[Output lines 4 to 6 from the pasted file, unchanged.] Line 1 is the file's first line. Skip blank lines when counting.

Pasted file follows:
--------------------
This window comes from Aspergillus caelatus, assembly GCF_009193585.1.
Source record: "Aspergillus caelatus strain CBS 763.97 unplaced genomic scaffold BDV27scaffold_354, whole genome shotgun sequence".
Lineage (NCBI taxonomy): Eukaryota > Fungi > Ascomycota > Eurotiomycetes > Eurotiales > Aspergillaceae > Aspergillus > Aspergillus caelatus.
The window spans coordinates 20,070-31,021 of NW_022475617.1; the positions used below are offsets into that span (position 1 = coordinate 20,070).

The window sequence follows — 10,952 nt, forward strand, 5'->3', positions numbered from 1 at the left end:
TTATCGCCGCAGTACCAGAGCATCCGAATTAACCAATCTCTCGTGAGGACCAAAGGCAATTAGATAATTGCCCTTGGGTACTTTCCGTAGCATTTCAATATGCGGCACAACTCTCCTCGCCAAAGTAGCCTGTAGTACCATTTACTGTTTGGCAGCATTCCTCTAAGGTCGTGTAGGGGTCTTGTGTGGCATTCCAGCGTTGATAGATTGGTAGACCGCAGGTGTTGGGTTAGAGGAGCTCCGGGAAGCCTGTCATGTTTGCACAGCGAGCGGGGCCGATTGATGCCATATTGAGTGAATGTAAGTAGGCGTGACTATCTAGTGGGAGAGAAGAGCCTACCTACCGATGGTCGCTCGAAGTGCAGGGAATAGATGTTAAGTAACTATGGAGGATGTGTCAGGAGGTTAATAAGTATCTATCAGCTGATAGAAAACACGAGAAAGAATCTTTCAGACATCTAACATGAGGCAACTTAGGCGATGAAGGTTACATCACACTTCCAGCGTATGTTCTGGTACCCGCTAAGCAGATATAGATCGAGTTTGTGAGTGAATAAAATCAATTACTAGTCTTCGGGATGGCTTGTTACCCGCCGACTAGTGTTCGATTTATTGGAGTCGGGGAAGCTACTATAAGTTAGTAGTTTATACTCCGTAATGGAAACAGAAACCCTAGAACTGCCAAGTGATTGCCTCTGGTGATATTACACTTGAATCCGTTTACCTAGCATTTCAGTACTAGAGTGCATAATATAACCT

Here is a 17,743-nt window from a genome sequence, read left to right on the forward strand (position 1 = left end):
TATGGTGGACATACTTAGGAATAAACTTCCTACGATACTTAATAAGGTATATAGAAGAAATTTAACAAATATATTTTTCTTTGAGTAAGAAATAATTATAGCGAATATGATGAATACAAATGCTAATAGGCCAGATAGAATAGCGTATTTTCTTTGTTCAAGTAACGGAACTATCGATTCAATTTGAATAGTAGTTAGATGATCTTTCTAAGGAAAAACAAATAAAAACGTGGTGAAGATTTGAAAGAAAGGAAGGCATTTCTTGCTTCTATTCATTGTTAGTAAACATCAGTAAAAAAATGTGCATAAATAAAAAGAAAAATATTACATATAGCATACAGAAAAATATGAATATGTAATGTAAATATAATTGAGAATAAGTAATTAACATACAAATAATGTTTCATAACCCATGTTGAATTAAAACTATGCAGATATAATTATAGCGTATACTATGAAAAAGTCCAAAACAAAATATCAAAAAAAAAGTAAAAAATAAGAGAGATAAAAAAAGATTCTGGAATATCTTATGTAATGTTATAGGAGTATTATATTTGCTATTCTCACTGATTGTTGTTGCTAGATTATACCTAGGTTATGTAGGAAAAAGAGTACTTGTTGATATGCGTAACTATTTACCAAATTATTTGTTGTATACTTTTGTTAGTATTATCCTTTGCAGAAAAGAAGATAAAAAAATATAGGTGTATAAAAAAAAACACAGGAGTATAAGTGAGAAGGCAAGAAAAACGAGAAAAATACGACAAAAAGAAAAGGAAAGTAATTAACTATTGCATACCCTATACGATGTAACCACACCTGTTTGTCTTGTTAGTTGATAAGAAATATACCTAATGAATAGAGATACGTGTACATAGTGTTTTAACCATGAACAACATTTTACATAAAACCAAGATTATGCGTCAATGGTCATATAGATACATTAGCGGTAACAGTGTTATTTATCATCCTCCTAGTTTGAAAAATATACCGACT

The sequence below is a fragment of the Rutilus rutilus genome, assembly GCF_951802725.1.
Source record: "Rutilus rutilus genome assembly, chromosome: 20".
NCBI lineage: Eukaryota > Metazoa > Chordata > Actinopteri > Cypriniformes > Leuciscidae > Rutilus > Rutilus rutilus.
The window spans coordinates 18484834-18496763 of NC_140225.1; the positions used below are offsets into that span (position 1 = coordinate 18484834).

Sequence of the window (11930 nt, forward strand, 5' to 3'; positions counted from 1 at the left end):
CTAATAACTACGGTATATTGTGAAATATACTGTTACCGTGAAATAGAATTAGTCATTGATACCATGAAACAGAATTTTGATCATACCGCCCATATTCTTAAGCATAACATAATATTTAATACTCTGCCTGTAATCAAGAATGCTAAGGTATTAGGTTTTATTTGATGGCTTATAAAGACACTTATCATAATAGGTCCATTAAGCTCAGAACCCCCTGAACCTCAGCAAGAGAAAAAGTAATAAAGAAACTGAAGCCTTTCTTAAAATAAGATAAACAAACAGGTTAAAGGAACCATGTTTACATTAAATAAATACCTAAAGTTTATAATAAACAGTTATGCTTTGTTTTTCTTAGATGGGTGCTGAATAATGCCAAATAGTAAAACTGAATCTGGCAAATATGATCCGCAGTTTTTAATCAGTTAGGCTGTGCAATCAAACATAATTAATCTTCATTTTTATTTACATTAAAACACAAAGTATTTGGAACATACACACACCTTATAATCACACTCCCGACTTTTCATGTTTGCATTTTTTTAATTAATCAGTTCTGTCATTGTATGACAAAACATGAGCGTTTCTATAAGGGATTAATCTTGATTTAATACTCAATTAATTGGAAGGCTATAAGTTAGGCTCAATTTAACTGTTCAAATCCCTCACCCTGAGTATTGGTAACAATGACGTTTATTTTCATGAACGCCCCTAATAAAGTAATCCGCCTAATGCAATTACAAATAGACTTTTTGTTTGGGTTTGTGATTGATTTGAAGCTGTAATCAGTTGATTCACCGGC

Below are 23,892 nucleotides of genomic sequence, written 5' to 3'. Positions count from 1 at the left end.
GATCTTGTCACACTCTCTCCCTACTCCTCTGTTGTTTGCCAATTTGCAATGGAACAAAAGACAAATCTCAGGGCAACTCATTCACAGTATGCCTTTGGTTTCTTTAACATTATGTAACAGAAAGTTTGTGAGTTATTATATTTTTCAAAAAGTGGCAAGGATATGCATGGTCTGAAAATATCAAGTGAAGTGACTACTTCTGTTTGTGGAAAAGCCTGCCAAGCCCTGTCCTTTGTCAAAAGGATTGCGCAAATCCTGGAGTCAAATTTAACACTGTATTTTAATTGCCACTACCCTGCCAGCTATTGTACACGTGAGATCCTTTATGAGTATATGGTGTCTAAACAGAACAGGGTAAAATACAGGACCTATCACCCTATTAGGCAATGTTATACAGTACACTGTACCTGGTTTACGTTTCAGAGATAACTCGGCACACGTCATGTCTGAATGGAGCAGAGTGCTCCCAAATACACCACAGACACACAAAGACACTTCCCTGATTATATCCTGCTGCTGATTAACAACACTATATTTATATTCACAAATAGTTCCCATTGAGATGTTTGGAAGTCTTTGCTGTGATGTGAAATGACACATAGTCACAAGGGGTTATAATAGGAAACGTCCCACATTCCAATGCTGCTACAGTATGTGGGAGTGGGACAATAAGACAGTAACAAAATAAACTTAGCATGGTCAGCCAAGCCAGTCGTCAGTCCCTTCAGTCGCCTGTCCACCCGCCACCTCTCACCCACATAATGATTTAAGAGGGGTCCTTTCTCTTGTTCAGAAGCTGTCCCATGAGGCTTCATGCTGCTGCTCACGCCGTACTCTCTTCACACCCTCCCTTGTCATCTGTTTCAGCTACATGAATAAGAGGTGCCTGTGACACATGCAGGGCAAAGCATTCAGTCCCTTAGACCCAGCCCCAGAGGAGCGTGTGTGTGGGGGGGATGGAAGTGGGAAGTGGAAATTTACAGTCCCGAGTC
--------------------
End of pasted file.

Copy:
The window spans coordinates 20,070-31,021 of NW_022475617.1; the positions used below are offsets into that span (position 1 = coordinate 20,070).

The window sequence follows — 10,952 nt, forward strand, 5'->3', positions numbered from 1 at the left end:
TTATCGCCGCAGTACCAGAGCATCCGAATTAACCAATCTCTCGTGAGGACCAAAGGCAATTAGATAATTGCCCTTGGGTACTTTCCGTAGCATTTCAATATGCGGCACAACTCTCCTCGCCAAAGTAGCCTGTAGTACCATTTACTGTTTGGCAGCATTCCTCTAAGGTCGTGTAGGGGTCTTGTGTGGCATTCCAGCGTTGATAGATTGGTAGACCGCAGGTGTTGGGTTAGAGGAGCTCCGGGAAGCCTGTCATGTTTGCACAGCGAGCGGGGCCGATTGATGCCATATTGAGTGAATGTAAGTAGGCGTGACTATCTAGTGGGAGAGAAGAGCCTACCTACCGATGGTCGCTCGAAGTGCAGGGAATAGATGTTAAGTAACTATGGAGGATGTGTCAGGAGGTTAATAAGTATCTATCAGCTGATAGAAAACACGAGAAAGAATCTTTCAGACATCTAACATGAGGCAACTTAGGCGATGAAGGTTACATCACACTTCCAGCGTATGTTCTGGTACCCGCTAAGCAGATATAGATCGAGTTTGTGAGTGAATAAAATCAATTACTAGTCTTCGGGATGGCTTGTTACCCGCCGACTAGTGTTCGATTTATTGGAGTCGGGGAAGCTACTATAAGTTAGTAGTTTATACTCCGTAATGGAAACAGAAACCCTAGAACTGCCAAGTGATTGCCTCTGGTGATATTACACTTGAATCCGTTTACCTAGCATTTCAGTACTAGAGTGCATAATATAACCT